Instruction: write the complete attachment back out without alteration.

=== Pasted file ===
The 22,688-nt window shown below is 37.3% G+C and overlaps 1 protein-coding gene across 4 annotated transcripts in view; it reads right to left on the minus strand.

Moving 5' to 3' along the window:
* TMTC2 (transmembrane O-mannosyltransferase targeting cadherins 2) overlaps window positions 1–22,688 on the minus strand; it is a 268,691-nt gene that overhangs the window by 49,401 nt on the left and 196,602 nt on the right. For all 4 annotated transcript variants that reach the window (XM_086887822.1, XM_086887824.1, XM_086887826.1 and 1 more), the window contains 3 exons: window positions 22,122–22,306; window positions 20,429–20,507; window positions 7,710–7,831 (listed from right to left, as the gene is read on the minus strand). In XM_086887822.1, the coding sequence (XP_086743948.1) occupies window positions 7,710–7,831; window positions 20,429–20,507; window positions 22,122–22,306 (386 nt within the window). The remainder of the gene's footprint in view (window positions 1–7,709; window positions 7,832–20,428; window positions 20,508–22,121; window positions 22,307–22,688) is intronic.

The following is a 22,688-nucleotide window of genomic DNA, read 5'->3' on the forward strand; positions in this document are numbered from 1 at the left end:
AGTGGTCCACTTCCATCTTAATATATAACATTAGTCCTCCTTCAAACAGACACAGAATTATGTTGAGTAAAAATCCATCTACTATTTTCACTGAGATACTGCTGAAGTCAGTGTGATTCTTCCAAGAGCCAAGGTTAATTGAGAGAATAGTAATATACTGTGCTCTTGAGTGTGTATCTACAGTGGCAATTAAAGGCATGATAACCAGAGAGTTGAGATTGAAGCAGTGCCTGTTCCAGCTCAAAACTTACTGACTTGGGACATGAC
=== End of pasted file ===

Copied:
The 22,688-nt window shown below is 37.3% G+C and overlaps 1 protein-coding gene across 4 annotated transcripts in view; it reads right to left on the minus strand.

Moving 5' to 3' along the window:
* TMTC2 (transmembrane O-mannosyltransferase targeting cadherins 2) overlaps window positions 1–22,688 on the minus strand; it is a 268,691-nt gene that overhangs the window by 49,401 nt on the left and 196,602 nt on the right. For all 4 annotated transcript variants that reach the window (XM_086887822.1, XM_086887824.1, XM_086887826.1 and 1 more), the window contains 3 exons: window positions 22,122–22,306; window positions 20,429–20,507; window positions 7,710–7,831 (listed from right to left, as the gene is read on the minus strand). In XM_086887822.1, the coding sequence (XP_086743948.1) occupies window positions 7,710–7,831; window positions 20,429–20,507; window positions 22,122–22,306 (386 nt within the window). The remainder of the gene's footprint in view (window positions 1–7,709; window positions 7,832–20,428; window positions 20,508–22,121; window positions 22,307–22,688) is intronic.

The following is a 22,688-nucleotide window of genomic DNA, read 5'->3' on the forward strand; positions in this document are numbered from 1 at the left end:
AGTGGTCCACTTCCATCTTAATATATAACATTAGTCCTCCTTCAAACAGACACAGAATTATGTTGAGTAAAAATCCATCTACTATTTTCACTGAGATACTGCTGAAGTCAGTGTGATTCTTCCAAGAGCCAAGGTTAATTGAGAGAATAGTAATATACTGTGCTCTTGAGTGTGTATCTACAGTGGCAATTAAAGGCATGATAACCAGAGAGTTGAGATTGAAGCAGTGCCTGTTCCAGCTCAAAACTTACTGACTTGGGACATGAC